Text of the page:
Colorado Springs News, Sports & Business

Stories of heroism, compassion from the Black Forest fire near Colorado Springs

By Carol McGraw Published: June 20, 2013

Sheriff Terry Maketa told a story about a patrol car almost getting burned in the Black Forest fire because it symbolizes the heroism of deputies, police officers and firefighters.

"They have been consumed and put their lives at risk because they couldn't live with the fact they left a citizen behind," he said.

This particular story involved deputies Kevin Tedesco, Jeremy Juhn and Reserve Sgt. Greg Maxwell.

The three were responding in the initial Black Forest fire storm to a call that an 85-year-old disabled woman was stranded. When they got to the house they parked one patrol car on one side of the driveway, and the other on another road and turned on the lights so they could find their way back in the smoke.

A portion of the driveway was blocked by flames. Choking on smoke, they ran through the woods, kicked in the door and searched the house. The woman was not there.

They ran back to their vehicles, one of which was surrounded by flames. A deputy managed to get in the car, and charcoal embers melted through his uniform pant legs and melted holes into the patrol car seat.

"He said he was sorry. I'm fine with that. It just touched my heart how they took the risk because of someone's grandmother," Maketa said.

A wedding saved

From wedding bells to fire alarms to school bells.

That's the story of the big day for Stephanie Hill and James Slusser.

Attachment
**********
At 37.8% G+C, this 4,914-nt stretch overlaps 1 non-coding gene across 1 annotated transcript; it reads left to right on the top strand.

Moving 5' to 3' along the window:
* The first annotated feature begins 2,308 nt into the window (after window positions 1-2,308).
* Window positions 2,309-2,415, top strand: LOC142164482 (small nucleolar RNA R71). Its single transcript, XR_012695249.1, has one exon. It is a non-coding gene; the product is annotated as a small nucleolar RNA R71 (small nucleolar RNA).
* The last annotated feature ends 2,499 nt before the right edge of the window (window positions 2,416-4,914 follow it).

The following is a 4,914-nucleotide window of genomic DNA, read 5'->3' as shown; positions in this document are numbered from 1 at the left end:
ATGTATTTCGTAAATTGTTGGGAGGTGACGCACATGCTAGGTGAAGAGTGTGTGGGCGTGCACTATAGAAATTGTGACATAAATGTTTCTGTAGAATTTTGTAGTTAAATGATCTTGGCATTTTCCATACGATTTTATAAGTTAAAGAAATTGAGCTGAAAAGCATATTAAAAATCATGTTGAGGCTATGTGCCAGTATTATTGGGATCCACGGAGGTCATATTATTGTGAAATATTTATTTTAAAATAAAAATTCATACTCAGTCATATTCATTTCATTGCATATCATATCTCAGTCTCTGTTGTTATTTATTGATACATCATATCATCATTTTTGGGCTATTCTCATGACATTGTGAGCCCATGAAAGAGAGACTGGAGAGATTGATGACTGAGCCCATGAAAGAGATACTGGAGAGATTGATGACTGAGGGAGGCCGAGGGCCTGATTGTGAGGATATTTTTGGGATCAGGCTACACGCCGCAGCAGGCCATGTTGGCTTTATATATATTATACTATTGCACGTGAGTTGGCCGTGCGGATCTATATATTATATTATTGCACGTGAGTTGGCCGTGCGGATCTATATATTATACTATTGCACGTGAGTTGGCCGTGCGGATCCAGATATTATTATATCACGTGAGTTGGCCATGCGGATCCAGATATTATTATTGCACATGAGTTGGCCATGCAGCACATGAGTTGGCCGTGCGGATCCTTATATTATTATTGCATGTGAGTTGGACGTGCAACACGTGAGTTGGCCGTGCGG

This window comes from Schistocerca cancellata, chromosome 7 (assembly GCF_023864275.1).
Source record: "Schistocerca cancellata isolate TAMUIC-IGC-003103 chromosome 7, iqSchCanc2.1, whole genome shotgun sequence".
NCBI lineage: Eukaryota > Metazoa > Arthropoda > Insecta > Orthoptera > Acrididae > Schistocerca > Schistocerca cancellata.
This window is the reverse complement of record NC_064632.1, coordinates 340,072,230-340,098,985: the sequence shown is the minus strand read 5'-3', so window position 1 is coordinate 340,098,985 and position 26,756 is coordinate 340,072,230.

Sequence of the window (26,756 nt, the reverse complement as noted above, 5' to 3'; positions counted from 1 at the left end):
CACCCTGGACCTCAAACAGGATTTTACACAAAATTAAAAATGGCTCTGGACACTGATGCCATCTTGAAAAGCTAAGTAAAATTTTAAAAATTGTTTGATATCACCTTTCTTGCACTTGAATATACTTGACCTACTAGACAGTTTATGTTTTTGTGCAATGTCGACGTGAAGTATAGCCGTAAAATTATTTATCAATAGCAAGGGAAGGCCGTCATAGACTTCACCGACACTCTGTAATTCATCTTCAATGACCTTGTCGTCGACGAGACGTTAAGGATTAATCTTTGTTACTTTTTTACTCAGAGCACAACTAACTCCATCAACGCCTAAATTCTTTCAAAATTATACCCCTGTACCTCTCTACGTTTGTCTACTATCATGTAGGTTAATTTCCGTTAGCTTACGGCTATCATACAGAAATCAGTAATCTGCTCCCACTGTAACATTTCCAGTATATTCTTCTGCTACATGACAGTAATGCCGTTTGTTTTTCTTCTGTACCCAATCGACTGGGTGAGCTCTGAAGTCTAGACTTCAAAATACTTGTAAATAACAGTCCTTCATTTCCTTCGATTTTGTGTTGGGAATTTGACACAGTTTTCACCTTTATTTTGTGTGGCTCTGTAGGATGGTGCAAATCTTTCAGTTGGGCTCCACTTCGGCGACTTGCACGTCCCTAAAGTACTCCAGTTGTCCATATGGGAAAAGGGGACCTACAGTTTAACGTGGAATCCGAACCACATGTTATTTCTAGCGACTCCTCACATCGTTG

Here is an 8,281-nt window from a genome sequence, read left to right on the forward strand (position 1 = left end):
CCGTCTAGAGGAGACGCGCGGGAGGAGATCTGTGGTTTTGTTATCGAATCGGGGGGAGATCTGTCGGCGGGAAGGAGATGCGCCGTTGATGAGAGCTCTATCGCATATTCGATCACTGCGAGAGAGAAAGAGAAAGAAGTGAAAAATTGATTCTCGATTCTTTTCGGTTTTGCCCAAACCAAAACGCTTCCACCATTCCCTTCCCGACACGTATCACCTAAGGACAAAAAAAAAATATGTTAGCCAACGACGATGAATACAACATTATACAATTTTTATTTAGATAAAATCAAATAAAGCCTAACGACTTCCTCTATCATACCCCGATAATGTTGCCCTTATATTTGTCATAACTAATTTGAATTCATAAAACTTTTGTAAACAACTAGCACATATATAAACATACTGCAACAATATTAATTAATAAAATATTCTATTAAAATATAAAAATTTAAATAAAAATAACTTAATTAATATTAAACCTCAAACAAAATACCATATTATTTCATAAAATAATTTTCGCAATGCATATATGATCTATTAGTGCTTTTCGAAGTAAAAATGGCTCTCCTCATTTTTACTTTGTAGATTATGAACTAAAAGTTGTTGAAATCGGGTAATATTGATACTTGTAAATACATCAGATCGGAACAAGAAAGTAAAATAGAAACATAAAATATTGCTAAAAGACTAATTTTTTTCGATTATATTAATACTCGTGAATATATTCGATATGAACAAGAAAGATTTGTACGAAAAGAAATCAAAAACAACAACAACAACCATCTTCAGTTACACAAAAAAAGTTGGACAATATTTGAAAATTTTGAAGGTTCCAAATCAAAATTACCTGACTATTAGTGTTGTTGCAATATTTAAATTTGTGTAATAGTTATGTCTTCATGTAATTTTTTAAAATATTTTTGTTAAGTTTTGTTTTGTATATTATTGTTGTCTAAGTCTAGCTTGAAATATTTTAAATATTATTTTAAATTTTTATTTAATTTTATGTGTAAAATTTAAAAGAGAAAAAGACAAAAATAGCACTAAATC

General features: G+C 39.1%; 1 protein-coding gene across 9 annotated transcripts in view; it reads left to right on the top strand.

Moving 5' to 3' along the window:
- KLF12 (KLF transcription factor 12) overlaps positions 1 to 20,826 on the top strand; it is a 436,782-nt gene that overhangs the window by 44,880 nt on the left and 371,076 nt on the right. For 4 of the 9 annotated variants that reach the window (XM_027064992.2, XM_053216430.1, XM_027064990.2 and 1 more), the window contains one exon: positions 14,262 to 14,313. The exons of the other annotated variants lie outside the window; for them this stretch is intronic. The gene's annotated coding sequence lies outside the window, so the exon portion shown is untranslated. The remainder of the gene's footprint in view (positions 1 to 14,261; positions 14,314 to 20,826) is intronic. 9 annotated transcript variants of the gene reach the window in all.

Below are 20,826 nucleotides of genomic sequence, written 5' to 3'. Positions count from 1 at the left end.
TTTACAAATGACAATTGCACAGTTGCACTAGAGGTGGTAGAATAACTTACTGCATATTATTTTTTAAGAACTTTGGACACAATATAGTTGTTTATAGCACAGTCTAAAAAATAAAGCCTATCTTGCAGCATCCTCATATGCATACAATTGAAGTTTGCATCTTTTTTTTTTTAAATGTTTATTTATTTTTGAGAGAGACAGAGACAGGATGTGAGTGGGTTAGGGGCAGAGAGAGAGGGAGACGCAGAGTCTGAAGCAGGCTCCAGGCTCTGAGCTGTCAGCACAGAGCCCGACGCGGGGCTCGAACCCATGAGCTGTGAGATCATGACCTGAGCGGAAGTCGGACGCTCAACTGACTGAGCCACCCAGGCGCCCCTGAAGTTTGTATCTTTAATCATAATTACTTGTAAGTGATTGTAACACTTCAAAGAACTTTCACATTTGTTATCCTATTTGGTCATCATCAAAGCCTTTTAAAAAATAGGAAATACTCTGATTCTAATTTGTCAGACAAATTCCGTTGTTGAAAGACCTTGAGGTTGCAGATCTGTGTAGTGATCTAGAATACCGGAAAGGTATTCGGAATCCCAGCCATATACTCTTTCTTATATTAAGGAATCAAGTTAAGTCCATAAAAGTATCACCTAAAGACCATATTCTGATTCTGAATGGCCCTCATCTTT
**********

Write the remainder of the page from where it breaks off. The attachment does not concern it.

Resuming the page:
They were supposed to get married in a church in Black Forest last Saturday. But when the fire began to rage on June 11, they knew that was impossible.

"It was, now what do we do?" said Hill, who is a special education teacher at Skyview Middle School. There wouldn't have been a charge at the church they had first chosen because a friend who was a member of the Church of Christ of Latter-day Saints in Black Forest had arranged the wedding there. Another venue would be expensive: at least $25 per person at a hotel; another church where they would have to rent chairs, or possibly a park, where they would have to rent and bring in everything.

"We didn't have a lot of money. It isn't the first marriage for either of us. We just wanted it to be a symbolic enjoyable event," Hill said. The two had met at Doherty High School where both were in band. They caught up with each other not long ago on Facebook. James is a sales representative these days.

The church had not burned, but was in the evacuation area.

In the midst of their worries, Cathy Tinucci, principal at Skyview, called Hill to offer the school cafeteria as the wedding site.

It was perfect, actually. Hill had been an employee of Falcon School District 49 since 1993, and Skyview since 2001 when it opened. "It's been my home since I was 24 years old."

Several parents, staff and friends rented an archway and pillars, got some artificial pine trees with white lights to mimic the Black Forest and the wedding went off on Saturday in the school cafeteria.

"It was wonderful," said Hill, who is now Stephanie Slusser.

Firefighters unveiled

A vignette in Thursday's Gazette told of unnamed firefighters who came across four dogs that perished in the Black Forest fire and compassionately buried them, complete with individual memorial of stones circling their graves.

The firefighters are from Denver Fire Department Truck 16.

Firefighter Nicholas Cumings said that they were putting out hot spots when they found the German shepherds. "I don't have dogs, but I have three children, and I wouldn't want my family to see that."

Another firefighter, Josh Thompson, said that the dogs "must have been pretty scared and were happy to be huddled together." Thompson added, "We decided to do something that would respect the owners and the animals. The unusual thing about it, if you were a fly on the wall, is to see six firemen walking around trying to find the most beautiful place we could for their resting place."

The dogs were buried at the top of a rise near aspen trees.

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